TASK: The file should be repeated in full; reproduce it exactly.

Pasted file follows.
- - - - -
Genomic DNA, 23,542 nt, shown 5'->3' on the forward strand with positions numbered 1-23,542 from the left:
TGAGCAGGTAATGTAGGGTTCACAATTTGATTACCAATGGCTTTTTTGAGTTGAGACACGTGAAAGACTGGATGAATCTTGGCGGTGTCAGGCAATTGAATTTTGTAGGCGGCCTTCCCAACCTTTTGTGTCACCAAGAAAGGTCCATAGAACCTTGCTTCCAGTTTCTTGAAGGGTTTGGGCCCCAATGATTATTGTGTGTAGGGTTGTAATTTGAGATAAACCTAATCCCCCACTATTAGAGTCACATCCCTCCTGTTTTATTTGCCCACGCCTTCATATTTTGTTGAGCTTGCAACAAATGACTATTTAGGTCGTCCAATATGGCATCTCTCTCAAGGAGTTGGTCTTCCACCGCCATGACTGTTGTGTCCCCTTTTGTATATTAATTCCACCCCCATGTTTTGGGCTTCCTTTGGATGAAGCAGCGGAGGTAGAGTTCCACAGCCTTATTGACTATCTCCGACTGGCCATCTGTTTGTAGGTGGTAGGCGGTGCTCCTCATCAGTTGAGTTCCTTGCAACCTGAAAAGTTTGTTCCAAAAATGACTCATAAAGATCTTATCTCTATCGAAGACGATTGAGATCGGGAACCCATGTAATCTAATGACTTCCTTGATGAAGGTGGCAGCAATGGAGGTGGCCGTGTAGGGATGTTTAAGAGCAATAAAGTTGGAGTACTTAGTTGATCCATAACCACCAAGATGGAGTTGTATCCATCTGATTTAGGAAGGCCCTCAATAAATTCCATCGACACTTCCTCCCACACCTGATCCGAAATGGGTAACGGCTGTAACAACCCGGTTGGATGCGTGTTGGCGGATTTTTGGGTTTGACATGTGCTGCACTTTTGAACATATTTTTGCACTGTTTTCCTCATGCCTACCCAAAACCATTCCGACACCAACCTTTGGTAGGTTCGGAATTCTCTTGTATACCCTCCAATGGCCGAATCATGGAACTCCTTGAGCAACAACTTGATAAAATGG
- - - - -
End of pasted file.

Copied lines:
Genomic DNA, 23,542 nt, shown 5'->3' on the forward strand with positions numbered 1-23,542 from the left:
TGAGCAGGTAATGTAGGGTTCACAATTTGATTACCAATGGCTTTTTTGAGTTGAGACACGTGAAAGACTGGATGAATCTTGGCGGTGTCAGGCAATTGAATTTTGTAGGCGGCCTTCCCAACCTTTTGTGTCACCAAGAAAGGTCCATAGAACCTTGCTTCCAGTTTCTTGAAGGGTTTGGGCCCCAATGATTATTGTGTGTAGGGTTGTAATTTGAGATAAACCTAATCCCCCACTATTAGAGTCACATCCCTCCTGTTTTATTTGCCCACGCCTTCATATTTTGTTGAGCTTGCAACAAATGACTATTTAGGTCGTCCAATATGGCATCTCTCTCAAGGAGTTGGTCTTCCACCGCCATGACTGTTGTGTCCCCTTTTGTATATTAATTCCACCCCCATGTTTTGGGCTTCCTTTGGATGAAGCAGCGGAGGTAGAGTTCCACAGCCTTATTGACTATCTCCGACTGGCCATCTGTTTGTAGGTGGTAGGCGGTGCTCCTCATCAGTTGAGTTCCTTGCAACCTGAAAAGTTTGTTCCAAAAATGACTCATAAAGATCTTATCTCTATCGAAGACGATTGAGATCGGGAACCCATGTAATCTAATGACTTCCTTGATGAAGGTGGCAGCAATGGAGGTGGCCGTGTAGGGATGTTTAAGAGCAATAAAGTTGGAGTACTTAGTTGATCCATAACCACCAAGATGGAGTTGTATCCATCTGATTTAGGAAGGCCCTCAATAAATTCCATCGACACTTCCTCCCACACCTGATCCGAAATGGGTAACGGCTGTAACAACCCGGTTGGATGCGTGTTGGCGGATTTTTGGGTTTGACATGTGCTGCACTTTTGAACATATTTTTGCACTGTTTTCCTCATGCCTACCCAAAACCATTCCGACACCAACCTTTGGTAGGTTCGGAATTCTCTTGTATACCCTCCAATGGCCGAATCATGGAACTCCTTGAGCAACAACTTGATAAAATGG